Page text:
There are many paths to optimal fitness and health. The definition of what it means to be “fit” is also greatly subjective and will hold various meanings for different people.
You may have heard someone saying “You can’t be fit on a plant-based diet”. This statement could be a reflection of a personal experience they’ve had when making adjustments in their nutrition. Or maybe it’s related to some sort of perception that a plant-based diet doesn’t contain enough protein.
Let’s take a look at the statement “You can’t be fit on a plant-based diet” and bust this myth once and for all.
The Cambridge Dictionary offers a definition of the adjective form of the word “fit”, as pertaining to health:
“In good health, esp. as a result of exercise; strong”
The definition itself is rather subjective since the definitions of “good health” and “strong” can vary greatly between people. Ultimately, it’s a matter of opinion whether someone is in good health or not, and sometimes underlying health problems are present without signs or symptoms.
So for simplicity, and to “fit” with the purpose of this website, let’s discuss whether a plant-based diet can assist you with fitness-based goals such as:
“Plant-based” has been a bit of a ‘buzz word’ in recent years. It’s often interpreted as meaning an exclusively vegan diet.
However, someone that eats meat could still consider themselves as being on a “plant-based diet”, or rather, having “plant-based days”, if the majority of their food choices are centred on foods such as fruits, vegetables, nuts, grains, seeds, spices, and legumes.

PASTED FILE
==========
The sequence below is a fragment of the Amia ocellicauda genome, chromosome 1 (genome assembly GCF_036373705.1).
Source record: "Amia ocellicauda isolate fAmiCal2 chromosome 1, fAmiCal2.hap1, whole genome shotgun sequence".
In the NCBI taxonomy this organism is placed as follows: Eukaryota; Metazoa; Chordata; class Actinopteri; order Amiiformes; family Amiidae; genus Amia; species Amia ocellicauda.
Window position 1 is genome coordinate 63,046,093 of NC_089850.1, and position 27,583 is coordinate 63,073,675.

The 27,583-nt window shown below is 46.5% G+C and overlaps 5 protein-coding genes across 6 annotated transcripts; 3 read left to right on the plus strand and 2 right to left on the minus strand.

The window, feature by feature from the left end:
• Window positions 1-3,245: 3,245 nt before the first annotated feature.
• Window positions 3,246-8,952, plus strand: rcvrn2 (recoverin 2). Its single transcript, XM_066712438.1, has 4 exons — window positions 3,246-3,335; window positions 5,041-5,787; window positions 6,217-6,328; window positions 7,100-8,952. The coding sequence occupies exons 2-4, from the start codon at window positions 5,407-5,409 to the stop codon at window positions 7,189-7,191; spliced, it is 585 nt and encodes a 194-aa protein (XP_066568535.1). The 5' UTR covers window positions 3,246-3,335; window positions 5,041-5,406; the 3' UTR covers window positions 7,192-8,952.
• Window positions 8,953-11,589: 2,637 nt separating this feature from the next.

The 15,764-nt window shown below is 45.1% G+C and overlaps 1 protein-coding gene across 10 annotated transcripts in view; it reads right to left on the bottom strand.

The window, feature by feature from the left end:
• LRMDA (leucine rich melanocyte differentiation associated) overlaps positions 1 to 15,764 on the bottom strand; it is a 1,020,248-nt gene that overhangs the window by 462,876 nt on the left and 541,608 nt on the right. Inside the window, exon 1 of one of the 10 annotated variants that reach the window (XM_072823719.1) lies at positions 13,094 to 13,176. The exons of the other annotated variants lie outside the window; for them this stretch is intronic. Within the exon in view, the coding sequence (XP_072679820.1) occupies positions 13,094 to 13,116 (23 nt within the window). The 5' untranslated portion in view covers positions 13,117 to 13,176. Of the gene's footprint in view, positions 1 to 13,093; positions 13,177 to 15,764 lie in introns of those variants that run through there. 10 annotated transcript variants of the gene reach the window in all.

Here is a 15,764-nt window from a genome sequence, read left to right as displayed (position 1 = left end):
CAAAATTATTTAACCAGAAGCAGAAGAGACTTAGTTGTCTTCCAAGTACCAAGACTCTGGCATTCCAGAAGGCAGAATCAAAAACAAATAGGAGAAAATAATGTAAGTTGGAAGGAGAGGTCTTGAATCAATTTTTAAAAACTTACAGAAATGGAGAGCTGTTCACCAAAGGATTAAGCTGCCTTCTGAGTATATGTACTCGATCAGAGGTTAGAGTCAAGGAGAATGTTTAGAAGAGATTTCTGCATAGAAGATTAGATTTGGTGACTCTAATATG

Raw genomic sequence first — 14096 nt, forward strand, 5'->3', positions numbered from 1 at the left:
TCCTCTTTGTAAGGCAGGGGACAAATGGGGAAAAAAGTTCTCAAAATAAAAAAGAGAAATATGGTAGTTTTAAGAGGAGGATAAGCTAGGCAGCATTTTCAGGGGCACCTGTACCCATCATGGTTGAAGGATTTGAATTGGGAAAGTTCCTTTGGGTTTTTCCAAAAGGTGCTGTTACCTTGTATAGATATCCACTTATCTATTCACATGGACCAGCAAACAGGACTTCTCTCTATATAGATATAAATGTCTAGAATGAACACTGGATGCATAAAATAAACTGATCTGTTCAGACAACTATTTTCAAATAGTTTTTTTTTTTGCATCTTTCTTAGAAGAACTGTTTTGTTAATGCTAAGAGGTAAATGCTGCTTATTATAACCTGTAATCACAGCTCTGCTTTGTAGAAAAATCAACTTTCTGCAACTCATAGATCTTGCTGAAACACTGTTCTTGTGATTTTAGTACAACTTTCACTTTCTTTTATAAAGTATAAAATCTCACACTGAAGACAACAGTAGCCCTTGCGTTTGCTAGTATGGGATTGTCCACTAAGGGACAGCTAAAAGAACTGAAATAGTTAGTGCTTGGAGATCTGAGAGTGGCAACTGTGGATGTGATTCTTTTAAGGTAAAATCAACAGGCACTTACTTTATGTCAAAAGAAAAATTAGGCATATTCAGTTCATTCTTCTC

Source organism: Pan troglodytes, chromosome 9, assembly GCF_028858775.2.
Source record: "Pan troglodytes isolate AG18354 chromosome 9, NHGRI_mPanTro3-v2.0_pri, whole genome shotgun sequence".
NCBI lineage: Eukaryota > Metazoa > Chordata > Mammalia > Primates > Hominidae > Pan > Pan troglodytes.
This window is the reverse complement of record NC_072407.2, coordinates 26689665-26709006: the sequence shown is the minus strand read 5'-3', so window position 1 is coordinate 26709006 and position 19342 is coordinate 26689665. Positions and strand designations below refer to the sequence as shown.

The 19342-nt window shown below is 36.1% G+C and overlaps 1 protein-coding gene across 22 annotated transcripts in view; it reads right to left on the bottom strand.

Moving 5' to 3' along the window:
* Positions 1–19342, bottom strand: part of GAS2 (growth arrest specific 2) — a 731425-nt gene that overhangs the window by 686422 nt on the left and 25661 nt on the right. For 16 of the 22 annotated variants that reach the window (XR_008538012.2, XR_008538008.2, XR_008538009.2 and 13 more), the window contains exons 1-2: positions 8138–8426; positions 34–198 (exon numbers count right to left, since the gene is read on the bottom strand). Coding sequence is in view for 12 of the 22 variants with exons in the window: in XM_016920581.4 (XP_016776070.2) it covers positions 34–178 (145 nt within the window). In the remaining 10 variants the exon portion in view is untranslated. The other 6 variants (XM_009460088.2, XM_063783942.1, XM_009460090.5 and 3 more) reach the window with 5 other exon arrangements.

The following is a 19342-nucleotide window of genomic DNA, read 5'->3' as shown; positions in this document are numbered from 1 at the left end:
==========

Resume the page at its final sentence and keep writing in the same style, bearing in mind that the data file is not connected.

Just like the word “fit” is somewhat subjective, the definition of “plant-based” can also vary, and is often open to interpretation. There is not a defined percentage of what should be considered as a plant-based diet. The book, The Blue Zones – by Dan Buettner, contained studies that show that there are 5 ‘blue zones’ in the world where people have low rates of chronic disease and live longer than anywhere else. They found that these areas typically followed a 95 to 100 percent, unprocessed plant-based diet.
The Mediterranean diet, for example, is predominantly plant-based. The majority focus is on plant-based whole foods. It is also supplemented with small amounts of fish, chicken, and dairy products (and very little or no red meat). Many studies have shown that the Mediterranean diet can improve a number of health markers.
When approached sensibly, opting for whole foods over processed ones, and tweaked for individual requirements, a plant-based diet will provide you with the necessary nutrition for improving and optimising your fitness and health in general.
Many professional athletes are 100% plant-based. Venus Williams – Tennis, Kendrick Farris – Olympic Weight Lifting, Scott Jurek – Ultra Running, Novak Djokovic – Tennis, and Lewis Hamilton – Formula 1. To name but a few.
The main nutritional components that play a role in helping you to get fitter and healthier are:
For a healthy lifestyle, and especially a fitness-focused lifestyle, protein sources are important to help the body recover and repair. Carbohydrates provide much-needed fuel. Fats are essential for things like healthy cells and absorbing fat-soluble vitamins.
Vitamins and minerals are essential for a healthy immune system and help optimize a huge number of functions in the body. Phytonutrients such as flavonoids and carotenoids can also help support the health of the body in a number of ways.
All of these nutritional components can be obtained from a plant-based diet. Protein is often the main concern regarding the myth “You can’t get fit on a plant-based” diet. Plant-based foods such as nuts, seeds, and legumes contain much-needed protein for muscle recovery and repair. Carbohydrates are certainly not lacking in plant-based foods, and healthy fats can be found in foods such as nuts, seeds, and avocados.
Plant-based foods also contain vitamins and minerals and are the best source of phytonutrients – natural chemicals produced by plants, that help prevent disease and keep your body working properly.
Do you consider yourself to eat a plant-based diet? What does this mean for you? Have you noticed any benefits from switching to more of a plant-based diet? Please comment below!